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NCSAM 2018 Week 3 BannerIt’s Everyone’s Job to Ensure Online Safety at Work

Today all workplaces face the growing risk of cyberattacks. No matter where you are employed – whether it’s at corporate headquarters, a downtown restaurant, hospital, government agency or school ‒ online safety and security are a responsibility we all share. According to the U.S. Small Business Administration, there are more than 30 million small businesses nationwide. These organizations have a big impact on America’s economy through job creation and employment.


Regardless of a business’s size, it is critical to take measures to help prevent attacks and have a set plan ready to go if one does occur. Across the board, NCSA recommends a top-down approach to creating a culture of cybersecurity in the workplace. The following steps ‒ developed by NIST ‒ will help tremendously as you formulate a plan to keep your business cybersecure:

  • Identify your digital “crown jewels:”: Crown jewels are the data without which your business would have difficulty operating and/or the information that could be a high-value target for cybercriminals.
  • Protect your assets: Ultimately, your goal is to build a culture of cybersecurity that includes employees knowing how to protect themselves and the business and understanding the cyber risks as your business grows or adds new technologies or functions.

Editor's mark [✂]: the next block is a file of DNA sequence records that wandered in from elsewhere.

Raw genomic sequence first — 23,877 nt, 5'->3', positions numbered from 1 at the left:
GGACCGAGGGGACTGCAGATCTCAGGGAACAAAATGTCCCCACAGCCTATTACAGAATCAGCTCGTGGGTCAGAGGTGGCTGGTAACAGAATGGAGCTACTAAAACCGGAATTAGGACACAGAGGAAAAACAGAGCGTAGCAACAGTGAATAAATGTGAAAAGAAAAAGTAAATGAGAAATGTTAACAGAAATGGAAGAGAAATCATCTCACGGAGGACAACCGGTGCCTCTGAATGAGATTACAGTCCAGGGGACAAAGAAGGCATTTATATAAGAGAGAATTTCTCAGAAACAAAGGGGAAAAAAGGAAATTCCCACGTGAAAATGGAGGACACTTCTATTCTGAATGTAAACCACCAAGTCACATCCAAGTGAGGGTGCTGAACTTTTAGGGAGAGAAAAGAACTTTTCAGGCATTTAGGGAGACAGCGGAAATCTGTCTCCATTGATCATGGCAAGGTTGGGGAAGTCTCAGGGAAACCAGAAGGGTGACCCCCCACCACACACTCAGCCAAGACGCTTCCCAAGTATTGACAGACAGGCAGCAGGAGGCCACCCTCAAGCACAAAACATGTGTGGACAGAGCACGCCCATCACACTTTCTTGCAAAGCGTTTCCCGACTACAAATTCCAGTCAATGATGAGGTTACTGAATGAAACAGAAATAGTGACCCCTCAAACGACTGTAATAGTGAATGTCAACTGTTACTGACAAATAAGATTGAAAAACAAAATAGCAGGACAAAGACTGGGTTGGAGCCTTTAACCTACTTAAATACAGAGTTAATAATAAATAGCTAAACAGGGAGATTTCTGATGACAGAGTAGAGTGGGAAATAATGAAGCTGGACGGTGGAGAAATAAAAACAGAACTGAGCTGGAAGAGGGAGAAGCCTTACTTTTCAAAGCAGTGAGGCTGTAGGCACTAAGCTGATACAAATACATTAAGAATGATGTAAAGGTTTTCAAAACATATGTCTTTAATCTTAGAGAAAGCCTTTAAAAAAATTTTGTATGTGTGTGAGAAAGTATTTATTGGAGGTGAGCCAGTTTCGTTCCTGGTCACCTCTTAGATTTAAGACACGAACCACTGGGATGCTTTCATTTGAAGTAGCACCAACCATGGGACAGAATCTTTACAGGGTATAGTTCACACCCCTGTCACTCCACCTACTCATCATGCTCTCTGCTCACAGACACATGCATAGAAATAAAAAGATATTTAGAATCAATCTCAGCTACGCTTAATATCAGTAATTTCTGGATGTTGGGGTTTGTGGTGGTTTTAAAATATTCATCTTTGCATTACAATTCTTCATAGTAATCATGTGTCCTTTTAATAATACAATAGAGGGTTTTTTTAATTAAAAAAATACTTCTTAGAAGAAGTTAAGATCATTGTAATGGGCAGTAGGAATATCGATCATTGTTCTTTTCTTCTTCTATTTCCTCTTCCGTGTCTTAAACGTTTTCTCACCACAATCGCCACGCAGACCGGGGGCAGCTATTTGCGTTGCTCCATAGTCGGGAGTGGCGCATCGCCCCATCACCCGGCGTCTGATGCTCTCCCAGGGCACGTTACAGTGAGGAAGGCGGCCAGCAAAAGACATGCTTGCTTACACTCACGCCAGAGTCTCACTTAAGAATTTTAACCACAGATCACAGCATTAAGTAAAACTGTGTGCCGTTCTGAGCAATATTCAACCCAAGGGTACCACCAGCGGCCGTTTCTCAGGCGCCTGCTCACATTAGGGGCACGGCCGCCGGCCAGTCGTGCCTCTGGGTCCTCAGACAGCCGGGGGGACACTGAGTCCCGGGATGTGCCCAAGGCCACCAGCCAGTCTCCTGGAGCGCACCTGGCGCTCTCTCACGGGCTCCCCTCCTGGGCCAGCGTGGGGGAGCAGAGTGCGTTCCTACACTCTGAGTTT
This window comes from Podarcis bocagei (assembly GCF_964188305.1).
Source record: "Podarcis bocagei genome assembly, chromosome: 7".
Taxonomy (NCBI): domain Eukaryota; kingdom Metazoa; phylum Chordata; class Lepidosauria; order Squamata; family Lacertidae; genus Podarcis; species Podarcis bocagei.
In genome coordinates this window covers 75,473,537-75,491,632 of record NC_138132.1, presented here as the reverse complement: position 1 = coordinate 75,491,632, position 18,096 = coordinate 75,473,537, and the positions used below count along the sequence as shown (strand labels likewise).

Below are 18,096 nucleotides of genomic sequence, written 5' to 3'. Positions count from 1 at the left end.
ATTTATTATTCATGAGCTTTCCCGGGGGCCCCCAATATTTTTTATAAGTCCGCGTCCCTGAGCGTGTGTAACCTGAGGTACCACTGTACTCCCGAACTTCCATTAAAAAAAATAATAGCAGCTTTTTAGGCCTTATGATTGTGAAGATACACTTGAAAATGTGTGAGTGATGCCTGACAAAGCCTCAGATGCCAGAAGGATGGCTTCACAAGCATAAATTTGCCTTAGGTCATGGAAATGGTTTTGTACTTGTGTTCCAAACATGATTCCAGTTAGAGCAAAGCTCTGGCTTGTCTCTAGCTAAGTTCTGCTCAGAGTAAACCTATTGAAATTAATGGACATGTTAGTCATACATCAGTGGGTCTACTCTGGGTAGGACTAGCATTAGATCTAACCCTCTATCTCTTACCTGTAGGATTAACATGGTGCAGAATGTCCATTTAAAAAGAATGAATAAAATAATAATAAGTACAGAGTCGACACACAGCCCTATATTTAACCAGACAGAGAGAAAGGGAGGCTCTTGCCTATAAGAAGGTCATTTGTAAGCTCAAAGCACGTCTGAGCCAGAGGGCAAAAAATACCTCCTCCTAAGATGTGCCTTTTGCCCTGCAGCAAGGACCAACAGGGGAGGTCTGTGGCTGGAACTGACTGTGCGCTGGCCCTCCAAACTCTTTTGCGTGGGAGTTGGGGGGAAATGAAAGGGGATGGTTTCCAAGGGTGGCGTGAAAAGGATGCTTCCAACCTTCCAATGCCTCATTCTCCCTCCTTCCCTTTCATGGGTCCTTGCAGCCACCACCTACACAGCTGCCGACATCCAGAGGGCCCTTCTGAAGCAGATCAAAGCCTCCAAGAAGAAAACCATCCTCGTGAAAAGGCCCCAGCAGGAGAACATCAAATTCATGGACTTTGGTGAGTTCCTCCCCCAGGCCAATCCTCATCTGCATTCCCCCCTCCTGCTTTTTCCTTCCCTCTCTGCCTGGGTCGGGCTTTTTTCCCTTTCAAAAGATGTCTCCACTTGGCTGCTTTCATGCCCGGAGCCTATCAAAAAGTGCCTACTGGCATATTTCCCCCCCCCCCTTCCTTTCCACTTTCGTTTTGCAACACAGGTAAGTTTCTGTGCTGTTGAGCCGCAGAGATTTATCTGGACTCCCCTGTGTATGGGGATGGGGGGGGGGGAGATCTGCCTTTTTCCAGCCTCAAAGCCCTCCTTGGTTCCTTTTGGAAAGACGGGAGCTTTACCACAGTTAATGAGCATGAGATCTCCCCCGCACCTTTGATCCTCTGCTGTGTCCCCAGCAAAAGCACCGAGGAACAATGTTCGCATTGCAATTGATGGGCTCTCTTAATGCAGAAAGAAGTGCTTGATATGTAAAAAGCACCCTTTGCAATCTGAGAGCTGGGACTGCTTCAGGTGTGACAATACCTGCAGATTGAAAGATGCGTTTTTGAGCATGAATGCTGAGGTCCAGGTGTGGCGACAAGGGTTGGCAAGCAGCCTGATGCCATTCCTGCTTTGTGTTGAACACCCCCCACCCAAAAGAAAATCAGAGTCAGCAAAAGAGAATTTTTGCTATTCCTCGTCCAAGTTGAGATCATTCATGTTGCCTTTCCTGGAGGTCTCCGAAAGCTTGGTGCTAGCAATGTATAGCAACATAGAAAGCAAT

• Be able to detect incidents: We have fire alarms in our businesses and homes that alert us to problems. In cybersecurity, the more quickly you know about an incident, the more quickly you can mitigate the impact and get back to normal operations..
  • Have a plan for responding: Having a recovery plan created before an attack occurs is critical. Make and practice an incident response plan to contain an attack or incident and maintain business operations in the short term.
  • Quickly recover normal operations: The goal of recovery is to move from the immediate aftermath of a cyber incident to full restoration of normal systems and operations. Like the response step, recovery requires planning. Recovery is not just about fixing the causes and preventing the recurrence of a single incident. It’s about building out your cybersecurity posture across the whole organization (not just the IT person or group), including increasing the focus on planning for potential future events.

Learn more in the Week 3 infographic, It’s Everyone’s Job to Ensure Online Safety at Work.